Controversy over cold hardiness is the basis for very different maps drawn concerning the eventual distribution of the Africanized honey bee in North America.  One is by Drs. O. Taylor and M. Spivak. 17 Another map was developed by Dr. Alfred Dietz 18. 


Although the Africanized honey bee is not expected to become established in high latitude, temperate climates, the Canadian border remains closed to honey bee shipments, principally because of the presence of the bee in the neighboring southern United States.


It was thought that much of the riddle about where the Africanized honey bee would take up residence would be answered when the bees entered the United States.  However, it continues to take researchers and beekeepers by surprise.  The Africanized honey bee spread westward from Texas into the arid environments of southern New Mexico, Arizona and California fairly rapidly but has yet to inhabit most of the humid Gulf of Mexico coastline in the United States.  It is instructive to monitor the latest information from California showing that sightings are continuing to increase.19


The Africanized honey bee has not moved east and, over a decade after its arrival, a population has not been reported in Louisiana, Mississippi, Alabama nor Florida, where it was thought it might establish its highest concentration.  A provocative hypothesis is that an entrenched population of Varroa mites somehow has derailed the migration in North American humid environments.20 


Although a permanent population has not developed along the coast of the Gulf of Mexico, there continue to be isolated introductions of Africanized honey bees in that area.  These mostly are from ships.  In Florida, where extensive monitoring is occurring both at ports and along the border with Alabama (Perdido River), so far only one colony has been captured outside a port area.21  A record of sightings and other reports in the United States can be seen on the National Agricultural Pest Information System web site.22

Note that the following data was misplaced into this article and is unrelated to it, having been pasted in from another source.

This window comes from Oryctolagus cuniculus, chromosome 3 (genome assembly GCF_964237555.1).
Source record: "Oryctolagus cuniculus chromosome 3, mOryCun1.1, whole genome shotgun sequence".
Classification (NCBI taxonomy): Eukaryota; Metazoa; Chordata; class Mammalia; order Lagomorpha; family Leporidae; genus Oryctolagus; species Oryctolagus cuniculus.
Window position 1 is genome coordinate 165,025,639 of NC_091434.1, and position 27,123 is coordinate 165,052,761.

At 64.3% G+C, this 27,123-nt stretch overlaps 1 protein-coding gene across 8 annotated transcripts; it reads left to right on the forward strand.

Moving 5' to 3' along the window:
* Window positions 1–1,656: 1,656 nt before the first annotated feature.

Managing the Africanized Honey Bee in the Americas:  Unpredictability


All countries invaded by the Africanized honey bee have gone through more or less a similar history to that of Brazil, related elsewhere in this publication.  Dr. Spivak concludes from the Costa Rican experience:


 “In all regions, there were beekeepers who were unwilling to modify their practices to adapt to new circumstances.  They soon experienced extreme stinging responses and high incidences of swarming and absconding.  Ultimately, these beekeepers abandoned their colonies.  Based on these occurrences, the idea was erroneously perpetuated that the entire population displayed uniform characteristics and that all bees were both dangerous to the public and undesirable from a management standpoint.


“When swarms and colonies from all areas were observed and assessed on an individual basis, however, they clearly displayed a wide range of behavioral characteristics.  It was the minority of colonies which were consistently unmanageable and extremely defensive.  Those beekeepers who were willing to requeen or kill such colonies and modify their management practices were able to work Africanized colonies profitably and with minimal danger to the beekeeper or public." 23


Looking at the manageability of the Africanized honey bee in all environments it occupies, suggests that there is often no pattern that can be logically discerned among colonies.  Even the same colony can be highly manageable on one occasion, yet completely out of control the next.  Management of any system requires some degree of predictability.  That certainly is the case for European honey bees.  In the vast majority of cases, these insects can be counted on to take advantage of the same nectar resources, build their population numbers in regular fashion and otherwise behave in a consistent manner.  This is especially important not only for honey production, but commercial pollination and the one behavior beekeepers and the general public are most concerned about, defensive response. 


Adding to the general phenomena of unpredictability in managing Africanized bee colonies is the fact that swarms (reproductive and migratory) are completely different in temperament than established colonies.  Many novice beekeepers have gotten into trouble when they hived a swarm with low defensive behavior and later mistakenly thought they could also manipulate an established colony of the same bees using similar techniques.